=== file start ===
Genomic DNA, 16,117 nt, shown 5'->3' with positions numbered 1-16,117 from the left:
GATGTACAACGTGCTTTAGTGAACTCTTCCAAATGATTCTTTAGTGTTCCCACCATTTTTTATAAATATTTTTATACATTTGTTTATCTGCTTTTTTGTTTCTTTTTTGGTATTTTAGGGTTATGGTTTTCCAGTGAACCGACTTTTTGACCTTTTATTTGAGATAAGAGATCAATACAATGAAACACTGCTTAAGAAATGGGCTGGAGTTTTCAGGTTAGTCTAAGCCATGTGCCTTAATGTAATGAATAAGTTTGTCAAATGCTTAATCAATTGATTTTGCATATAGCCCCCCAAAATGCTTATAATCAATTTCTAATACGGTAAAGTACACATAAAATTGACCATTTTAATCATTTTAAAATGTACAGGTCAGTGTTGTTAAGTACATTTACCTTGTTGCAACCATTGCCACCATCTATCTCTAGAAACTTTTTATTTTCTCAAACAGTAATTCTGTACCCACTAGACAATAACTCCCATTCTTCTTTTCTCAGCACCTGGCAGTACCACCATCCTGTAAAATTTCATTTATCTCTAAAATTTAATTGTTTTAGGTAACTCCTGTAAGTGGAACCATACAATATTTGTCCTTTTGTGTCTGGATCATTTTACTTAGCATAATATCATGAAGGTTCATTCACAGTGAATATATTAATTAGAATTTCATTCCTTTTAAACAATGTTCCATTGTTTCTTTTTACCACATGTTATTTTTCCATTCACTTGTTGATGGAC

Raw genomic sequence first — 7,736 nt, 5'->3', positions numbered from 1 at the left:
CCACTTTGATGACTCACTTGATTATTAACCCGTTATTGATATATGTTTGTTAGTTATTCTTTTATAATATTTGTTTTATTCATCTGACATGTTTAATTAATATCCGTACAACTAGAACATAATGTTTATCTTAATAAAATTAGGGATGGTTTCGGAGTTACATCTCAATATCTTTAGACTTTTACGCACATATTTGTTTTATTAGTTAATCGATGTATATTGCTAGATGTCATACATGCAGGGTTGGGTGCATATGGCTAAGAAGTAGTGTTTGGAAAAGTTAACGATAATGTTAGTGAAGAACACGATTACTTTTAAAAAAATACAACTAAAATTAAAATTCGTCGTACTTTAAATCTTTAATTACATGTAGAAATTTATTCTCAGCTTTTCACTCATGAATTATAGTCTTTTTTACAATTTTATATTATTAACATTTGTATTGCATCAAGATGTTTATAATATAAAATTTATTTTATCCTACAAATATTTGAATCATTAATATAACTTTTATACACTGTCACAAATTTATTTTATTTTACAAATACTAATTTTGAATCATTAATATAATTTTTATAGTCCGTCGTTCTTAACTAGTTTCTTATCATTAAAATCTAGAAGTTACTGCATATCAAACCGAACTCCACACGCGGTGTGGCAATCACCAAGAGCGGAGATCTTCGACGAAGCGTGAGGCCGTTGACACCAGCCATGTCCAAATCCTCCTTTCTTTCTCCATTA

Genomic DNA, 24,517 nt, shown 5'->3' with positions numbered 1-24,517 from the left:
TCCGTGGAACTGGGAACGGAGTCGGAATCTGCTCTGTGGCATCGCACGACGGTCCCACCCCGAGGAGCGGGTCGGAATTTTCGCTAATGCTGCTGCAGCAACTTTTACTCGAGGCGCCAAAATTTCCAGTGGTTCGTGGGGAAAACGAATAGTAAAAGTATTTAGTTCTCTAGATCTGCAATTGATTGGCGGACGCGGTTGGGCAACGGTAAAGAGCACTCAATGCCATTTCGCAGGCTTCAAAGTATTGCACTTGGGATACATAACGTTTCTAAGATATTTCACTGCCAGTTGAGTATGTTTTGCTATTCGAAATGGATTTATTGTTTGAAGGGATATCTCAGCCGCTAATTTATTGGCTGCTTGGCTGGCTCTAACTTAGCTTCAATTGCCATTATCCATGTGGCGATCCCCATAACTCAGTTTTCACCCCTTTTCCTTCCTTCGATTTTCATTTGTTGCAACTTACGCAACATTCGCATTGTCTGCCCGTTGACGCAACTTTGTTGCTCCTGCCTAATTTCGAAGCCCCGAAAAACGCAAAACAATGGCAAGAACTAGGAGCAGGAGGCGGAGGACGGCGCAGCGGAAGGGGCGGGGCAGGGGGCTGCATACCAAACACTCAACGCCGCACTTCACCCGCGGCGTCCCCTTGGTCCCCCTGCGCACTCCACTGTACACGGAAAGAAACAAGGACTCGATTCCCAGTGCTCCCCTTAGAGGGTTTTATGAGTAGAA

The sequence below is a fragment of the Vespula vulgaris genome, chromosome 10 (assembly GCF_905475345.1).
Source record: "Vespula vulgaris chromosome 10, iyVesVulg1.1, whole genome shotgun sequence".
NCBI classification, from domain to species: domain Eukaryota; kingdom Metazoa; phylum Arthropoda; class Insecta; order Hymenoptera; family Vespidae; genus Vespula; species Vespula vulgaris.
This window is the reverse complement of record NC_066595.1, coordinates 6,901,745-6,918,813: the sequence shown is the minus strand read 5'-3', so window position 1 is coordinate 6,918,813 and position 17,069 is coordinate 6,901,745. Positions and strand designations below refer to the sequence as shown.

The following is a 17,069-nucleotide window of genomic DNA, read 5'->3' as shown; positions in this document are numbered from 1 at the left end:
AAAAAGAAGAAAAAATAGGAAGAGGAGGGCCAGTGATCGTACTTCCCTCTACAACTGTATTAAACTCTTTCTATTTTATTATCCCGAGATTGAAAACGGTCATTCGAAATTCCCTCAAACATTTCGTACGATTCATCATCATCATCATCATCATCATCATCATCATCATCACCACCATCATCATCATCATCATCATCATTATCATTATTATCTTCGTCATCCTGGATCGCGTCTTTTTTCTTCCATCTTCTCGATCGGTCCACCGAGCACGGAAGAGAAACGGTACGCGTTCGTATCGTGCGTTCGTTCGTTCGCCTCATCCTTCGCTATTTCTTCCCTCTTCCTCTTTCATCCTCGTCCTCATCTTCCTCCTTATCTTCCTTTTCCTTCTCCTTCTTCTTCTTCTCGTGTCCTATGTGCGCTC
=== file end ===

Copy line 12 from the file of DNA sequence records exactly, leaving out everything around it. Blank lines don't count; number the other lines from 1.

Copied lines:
AAAAAGAAGAAAAAATAGGAAGAGGAGGGCCAGTGATCGTACTTCCCTCTACAACTGTATTAAACTCTTTCTATTTTATTATCCCGAGATTGAAAACGGTCATTCGAAATTCCCTCAAACATTTCGTACGATTCATCATCATCATCATCATCATCATCATCATCATCATCACCACCATCATCATCATCATCATCATCATTATCATTATTATCTTCGTCATCCTGGATCGCGTCTTTTTTCTTCCATCTTCTCGATCGGTCCACCGAGCACGGAAGAGAAACGGTACGCGTTCGTATCGTGCGTTCGTTCGTTCGCCTCATCCTTCGCTATTTCTTCCCTCTTCCTCTTTCATCCTCGTCCTCATCTTCCTCCTTATCTTCCTTTTCCTTCTCCTTCTTCTTCTTCTCGTGTCCTATGTGCGCTC